Support Children Impacted by the Coronavirus

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Support Children Impacted by the Coronavirus


No country is immuned against COVID-19. Based on numbers of persons infected and the toll deaths, the lack of treatment, and vaccine,  we have reason to predict that the worst is yet to come. As the number of cases in fragile contexts are rising, we are starting to see the impact this will have on the most vulnerable children in all communities across the world.

As it is well known, many children around the world, including those displaced by conflict, live in vulnerable conditions, including in camps, informal settlements and on the streets.  For some, they will be taking care of younger children of relatives or will be relied upon to work, to bolster family incomes. Many will not be in a position to isolate or distance themselves from others or comply with basic hygiene measures, including simply washing their hands.  In many countries where there is no universal health care, the poorest are also unable to pay for testing or medical assessments, let alone treatment.

Millions of children living in vulnerable communities in countries all around the world will suffer from the far reaching economic and social impacts of the measures needed to contain the pandemic. To avoid lasting damage to their future, we must act now - rapidly scaling up support for children whose families income is insecure and provide the social protection they urgently need.  Orpe Human Rights Advocates team and partners are at hard working and create mechanisms and strategies deemed to alleviate suffering of children living in vulnerable communities.

COVID-19 has increased the risk of abuse on children, with the security measures of quarantine.  Some homes are not always a safe haven, particularly in times of financial stress.  For children living with domestic abuse and gender-based violence, or those that suffer abuse directly, staying home can be a risk in itself.  Girls are especially vulnerable and we know that when normal support services are not available, they are at greater risk of unwanted pregnancy and early or forced marriage. Those of us who worked on the Ebola Crisis in West and Central Africa saw first-hand how quarantine can increase the risk of exploitation and abuse among poor children – and how many children, particularly adolescent girls, will struggle to return to school when the crisis ends.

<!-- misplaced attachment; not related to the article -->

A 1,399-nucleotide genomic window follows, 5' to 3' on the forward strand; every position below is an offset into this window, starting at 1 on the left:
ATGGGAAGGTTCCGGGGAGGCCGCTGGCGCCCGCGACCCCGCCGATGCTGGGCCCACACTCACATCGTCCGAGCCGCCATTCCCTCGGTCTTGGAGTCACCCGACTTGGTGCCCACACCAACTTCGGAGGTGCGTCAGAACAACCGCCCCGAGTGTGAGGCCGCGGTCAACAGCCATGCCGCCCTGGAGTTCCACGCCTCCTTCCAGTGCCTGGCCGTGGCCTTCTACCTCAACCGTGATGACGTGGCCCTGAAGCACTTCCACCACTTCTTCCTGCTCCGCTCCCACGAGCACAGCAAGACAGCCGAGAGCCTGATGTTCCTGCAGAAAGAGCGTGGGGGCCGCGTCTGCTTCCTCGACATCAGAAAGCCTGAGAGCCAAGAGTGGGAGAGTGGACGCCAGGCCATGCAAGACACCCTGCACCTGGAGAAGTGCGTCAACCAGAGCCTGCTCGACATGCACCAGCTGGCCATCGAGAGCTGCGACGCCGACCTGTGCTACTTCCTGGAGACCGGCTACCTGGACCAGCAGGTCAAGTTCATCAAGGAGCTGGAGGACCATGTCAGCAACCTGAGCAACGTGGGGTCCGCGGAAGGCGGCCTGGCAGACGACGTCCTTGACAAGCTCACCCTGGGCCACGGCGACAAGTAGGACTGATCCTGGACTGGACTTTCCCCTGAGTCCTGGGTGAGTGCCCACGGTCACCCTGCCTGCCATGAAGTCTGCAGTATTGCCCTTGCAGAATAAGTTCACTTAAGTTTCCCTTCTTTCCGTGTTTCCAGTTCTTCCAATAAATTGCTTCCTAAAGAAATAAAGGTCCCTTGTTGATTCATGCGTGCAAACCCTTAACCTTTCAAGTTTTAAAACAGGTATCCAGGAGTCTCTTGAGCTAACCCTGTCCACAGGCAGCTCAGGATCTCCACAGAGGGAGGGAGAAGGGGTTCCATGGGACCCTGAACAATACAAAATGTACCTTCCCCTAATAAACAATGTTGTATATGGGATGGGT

The poorest households – including those suddenly impoverished by this crisis – will need support to survive this shock, and ensure their most vulnerable family members – children, those with disabilities and the elderly – are protected.  They desperately need cash, and they need it now.

This is why governments urgently need to scale up income support now.  Many countries have already taken actions to cope with this enormous challenge.  This is a global crisis and requiring unprecedented national and international response efforts to both stop the spread of the virus – and its secondary devastation – everywhere. There is a need for a massive and rapid scale up, expanding existing schemes wherever practical and adding new ones. Of course, checks and balances are needed – to protect the most vulnerable, manage risks, and ensure markets are functioning.

In fragile and conflict-affected states, or countries with less developed systems, there is a major role for charities, the UN and donors to support efforts to ensure the marginalised and deprived are protected.

The lessons from this crisis will be many and far reaching.  Governments are rapidly learning the value of having inclusive social protection systems in place, which have some ability to flex in times of crisis.  Strong systems that are shock-responsive will ensure that when another crisis hits – be it another virus, an economic recession, or a climate-related catastrophe – countries can respond efficiently and effectively to safeguard the most vulnerable in society, including children.

Orpe Human Rights Advocates, in collaboration with UNICEF, has vocation of raising awareness about children living in poverty across the world.  Based on the state of each nations, some governments are not able to take care of their own people and children.  Social protection is normally what should be the goal of each responsible government basing its governing actions on the principle of duty of care. A government governing under the principle of the duty of care do the best it can to support vulnerable children. It creates mechanisms and strategies that contribute  a world where all children can grow up free of poverty and deprivation.

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